Gay couples are as capable and loving parents as heterosexuals. First, there should be no discrimination against gay parents. They can love children just as much as heterosexual couples can; as a result, a couple’s being gay does not mean that they cannot be good parents. Furthermore, in some cases gay couples make better parents because they are more caring and sensitive compared to heterosexuals… Finally, no matter what a couple’s sexual orientation is, if they genuinely want to give children a good life, they could be competent parents.

 

The topic was regarding whether same-sex couples should be allowed to parent a child. The author addressed one reason why they should, captured mainly in the first sentence — in this case the topic sentence (TS). The major problem with this paragraph is that the TS is left undeveloped. The author, however, wrote as if it were supported, and this was attempted with the aid of a bunch of transition signals. On the surface they appear to be linking the sentences, but in fact almost none of them comes out effective as the key step to smoothing the inner flow has been disregarded.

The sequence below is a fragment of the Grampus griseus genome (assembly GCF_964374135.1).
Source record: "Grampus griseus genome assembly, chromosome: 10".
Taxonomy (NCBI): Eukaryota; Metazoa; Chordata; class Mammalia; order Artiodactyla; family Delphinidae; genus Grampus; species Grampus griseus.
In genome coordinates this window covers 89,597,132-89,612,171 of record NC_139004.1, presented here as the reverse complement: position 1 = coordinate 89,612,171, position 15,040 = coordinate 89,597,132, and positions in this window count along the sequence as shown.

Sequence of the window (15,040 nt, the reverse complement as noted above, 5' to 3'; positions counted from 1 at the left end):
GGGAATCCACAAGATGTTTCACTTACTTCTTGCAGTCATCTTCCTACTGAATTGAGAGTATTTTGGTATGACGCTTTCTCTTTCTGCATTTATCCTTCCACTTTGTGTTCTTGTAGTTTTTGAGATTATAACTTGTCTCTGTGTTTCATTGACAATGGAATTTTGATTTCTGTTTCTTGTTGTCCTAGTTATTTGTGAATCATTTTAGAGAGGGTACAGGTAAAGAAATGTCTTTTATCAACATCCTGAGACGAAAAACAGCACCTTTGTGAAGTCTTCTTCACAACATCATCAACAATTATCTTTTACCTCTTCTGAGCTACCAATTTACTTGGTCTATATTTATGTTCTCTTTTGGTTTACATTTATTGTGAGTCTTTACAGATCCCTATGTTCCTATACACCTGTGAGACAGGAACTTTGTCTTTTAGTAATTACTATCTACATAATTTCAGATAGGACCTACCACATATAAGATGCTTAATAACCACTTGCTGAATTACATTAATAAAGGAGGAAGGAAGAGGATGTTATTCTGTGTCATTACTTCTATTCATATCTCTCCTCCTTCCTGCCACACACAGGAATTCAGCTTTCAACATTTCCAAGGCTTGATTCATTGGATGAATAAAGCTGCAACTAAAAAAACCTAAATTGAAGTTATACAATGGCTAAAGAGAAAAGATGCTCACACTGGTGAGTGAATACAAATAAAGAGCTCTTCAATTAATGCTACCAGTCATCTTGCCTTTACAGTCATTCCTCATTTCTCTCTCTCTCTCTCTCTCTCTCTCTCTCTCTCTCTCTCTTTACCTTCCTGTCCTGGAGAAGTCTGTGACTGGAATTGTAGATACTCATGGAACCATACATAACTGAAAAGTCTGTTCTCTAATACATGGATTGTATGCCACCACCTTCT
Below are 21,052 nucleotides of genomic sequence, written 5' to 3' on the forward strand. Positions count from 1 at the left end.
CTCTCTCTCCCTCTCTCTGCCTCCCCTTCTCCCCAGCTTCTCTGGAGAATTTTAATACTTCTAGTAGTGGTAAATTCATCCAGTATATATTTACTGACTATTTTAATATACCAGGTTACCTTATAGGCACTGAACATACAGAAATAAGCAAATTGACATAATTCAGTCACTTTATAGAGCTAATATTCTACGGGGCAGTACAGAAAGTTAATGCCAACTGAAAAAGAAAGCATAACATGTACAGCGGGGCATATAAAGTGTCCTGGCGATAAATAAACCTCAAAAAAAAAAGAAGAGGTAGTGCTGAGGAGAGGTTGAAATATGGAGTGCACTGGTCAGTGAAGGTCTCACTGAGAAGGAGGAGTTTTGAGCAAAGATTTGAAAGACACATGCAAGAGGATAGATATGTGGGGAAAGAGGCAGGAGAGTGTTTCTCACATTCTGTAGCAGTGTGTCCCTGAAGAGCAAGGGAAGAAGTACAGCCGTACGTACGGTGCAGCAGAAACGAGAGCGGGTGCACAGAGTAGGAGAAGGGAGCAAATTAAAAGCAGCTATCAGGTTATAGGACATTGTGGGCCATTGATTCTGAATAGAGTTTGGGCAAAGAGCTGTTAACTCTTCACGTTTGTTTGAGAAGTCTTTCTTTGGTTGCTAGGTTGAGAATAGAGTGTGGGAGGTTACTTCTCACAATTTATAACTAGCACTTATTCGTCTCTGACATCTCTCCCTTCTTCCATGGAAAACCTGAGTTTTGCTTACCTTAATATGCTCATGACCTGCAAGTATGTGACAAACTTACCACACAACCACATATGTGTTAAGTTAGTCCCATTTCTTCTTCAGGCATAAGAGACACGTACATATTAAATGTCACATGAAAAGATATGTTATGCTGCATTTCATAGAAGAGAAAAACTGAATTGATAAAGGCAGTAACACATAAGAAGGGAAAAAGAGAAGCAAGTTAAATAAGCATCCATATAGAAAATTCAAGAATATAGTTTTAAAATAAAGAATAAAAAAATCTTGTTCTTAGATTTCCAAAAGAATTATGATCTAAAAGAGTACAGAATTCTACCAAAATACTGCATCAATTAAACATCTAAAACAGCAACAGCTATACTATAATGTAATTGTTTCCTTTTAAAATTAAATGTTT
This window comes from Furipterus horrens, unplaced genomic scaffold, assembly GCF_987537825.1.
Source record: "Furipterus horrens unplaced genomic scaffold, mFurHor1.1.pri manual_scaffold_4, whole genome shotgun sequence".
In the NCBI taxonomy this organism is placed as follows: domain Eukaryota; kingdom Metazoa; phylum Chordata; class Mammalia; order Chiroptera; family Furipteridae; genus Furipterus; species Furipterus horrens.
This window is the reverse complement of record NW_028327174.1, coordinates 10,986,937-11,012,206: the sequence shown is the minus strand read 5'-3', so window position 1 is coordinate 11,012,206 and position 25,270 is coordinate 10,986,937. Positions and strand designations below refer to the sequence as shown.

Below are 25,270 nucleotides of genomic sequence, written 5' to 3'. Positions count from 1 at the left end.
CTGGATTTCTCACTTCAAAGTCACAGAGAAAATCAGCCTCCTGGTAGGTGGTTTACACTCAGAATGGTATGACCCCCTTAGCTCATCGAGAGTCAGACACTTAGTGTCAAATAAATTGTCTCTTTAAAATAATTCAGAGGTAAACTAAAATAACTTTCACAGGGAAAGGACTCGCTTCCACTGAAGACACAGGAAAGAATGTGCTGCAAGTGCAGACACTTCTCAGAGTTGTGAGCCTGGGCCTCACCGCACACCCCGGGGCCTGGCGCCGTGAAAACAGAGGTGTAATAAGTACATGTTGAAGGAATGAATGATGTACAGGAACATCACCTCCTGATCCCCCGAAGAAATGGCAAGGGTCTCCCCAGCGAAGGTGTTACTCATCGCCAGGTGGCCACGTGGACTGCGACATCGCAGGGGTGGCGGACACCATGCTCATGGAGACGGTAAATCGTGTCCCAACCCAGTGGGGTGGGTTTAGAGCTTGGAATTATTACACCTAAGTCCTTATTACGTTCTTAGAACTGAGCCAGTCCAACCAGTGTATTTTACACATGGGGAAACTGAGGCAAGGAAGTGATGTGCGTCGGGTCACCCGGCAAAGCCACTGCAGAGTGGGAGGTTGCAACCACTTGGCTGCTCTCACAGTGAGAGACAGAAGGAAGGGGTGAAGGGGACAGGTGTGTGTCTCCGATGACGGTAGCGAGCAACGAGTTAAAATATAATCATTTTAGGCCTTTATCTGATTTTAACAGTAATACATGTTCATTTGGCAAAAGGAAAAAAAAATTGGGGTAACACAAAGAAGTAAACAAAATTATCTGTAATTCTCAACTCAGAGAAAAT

Take a look at the first signal word “first.” It is hard to see how the sentence that follows it endorses the TS. It would serve better either as a conclusion for which the TS may lend support, or as another subtopic that backs up the author’s position. The two clauses that constitute the third sentence may appear to cohere via the phrasal connector “as a result,” but the “result” turns out to be precocious at that juncture due to its lack of adequate support, which can hardly be provided by the former clause as it is a mere repetition of the TS. The next sentence begs the question, again, by assuming the TS to be true. The last sentence is suitable neither as a final supporting point nor as a concluding remark with a “finally.” Prioritizing the inner flow, as is now reasonable to conclude, makes it easier to devise an outer flow, but the reverse does not hold.